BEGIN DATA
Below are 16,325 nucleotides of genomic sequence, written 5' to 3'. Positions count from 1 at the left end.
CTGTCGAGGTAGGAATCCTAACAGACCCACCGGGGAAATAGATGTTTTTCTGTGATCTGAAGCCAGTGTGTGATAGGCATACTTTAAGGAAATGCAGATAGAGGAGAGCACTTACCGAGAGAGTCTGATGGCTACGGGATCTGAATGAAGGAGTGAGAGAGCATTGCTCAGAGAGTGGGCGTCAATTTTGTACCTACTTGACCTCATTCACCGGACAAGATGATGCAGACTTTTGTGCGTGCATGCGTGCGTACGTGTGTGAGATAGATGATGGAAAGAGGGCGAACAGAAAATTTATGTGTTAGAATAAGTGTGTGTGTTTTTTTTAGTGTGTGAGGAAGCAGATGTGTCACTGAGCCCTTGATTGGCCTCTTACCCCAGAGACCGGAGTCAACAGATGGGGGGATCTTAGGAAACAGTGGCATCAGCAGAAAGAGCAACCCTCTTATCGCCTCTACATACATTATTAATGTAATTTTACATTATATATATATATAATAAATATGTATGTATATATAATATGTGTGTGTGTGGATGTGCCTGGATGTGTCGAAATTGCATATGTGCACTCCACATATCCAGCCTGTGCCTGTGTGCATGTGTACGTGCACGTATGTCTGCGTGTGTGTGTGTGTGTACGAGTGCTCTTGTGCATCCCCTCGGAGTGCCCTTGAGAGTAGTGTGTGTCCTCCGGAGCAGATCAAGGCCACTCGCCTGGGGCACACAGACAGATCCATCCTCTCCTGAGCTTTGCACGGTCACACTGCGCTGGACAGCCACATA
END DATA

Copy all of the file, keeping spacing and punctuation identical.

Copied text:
Below are 16,325 nucleotides of genomic sequence, written 5' to 3'. Positions count from 1 at the left end.
CTGTCGAGGTAGGAATCCTAACAGACCCACCGGGGAAATAGATGTTTTTCTGTGATCTGAAGCCAGTGTGTGATAGGCATACTTTAAGGAAATGCAGATAGAGGAGAGCACTTACCGAGAGAGTCTGATGGCTACGGGATCTGAATGAAGGAGTGAGAGAGCATTGCTCAGAGAGTGGGCGTCAATTTTGTACCTACTTGACCTCATTCACCGGACAAGATGATGCAGACTTTTGTGCGTGCATGCGTGCGTACGTGTGTGAGATAGATGATGGAAAGAGGGCGAACAGAAAATTTATGTGTTAGAATAAGTGTGTGTGTTTTTTTTAGTGTGTGAGGAAGCAGATGTGTCACTGAGCCCTTGATTGGCCTCTTACCCCAGAGACCGGAGTCAACAGATGGGGGGATCTTAGGAAACAGTGGCATCAGCAGAAAGAGCAACCCTCTTATCGCCTCTACATACATTATTAATGTAATTTTACATTATATATATATATAATAAATATGTATGTATATATAATATGTGTGTGTGTGGATGTGCCTGGATGTGTCGAAATTGCATATGTGCACTCCACATATCCAGCCTGTGCCTGTGTGCATGTGTACGTGCACGTATGTCTGCGTGTGTGTGTGTGTGTACGAGTGCTCTTGTGCATCCCCTCGGAGTGCCCTTGAGAGTAGTGTGTGTCCTCCGGAGCAGATCAAGGCCACTCGCCTGGGGCACACAGACAGATCCATCCTCTCCTGAGCTTTGCACGGTCACACTGCGCTGGACAGCCACATA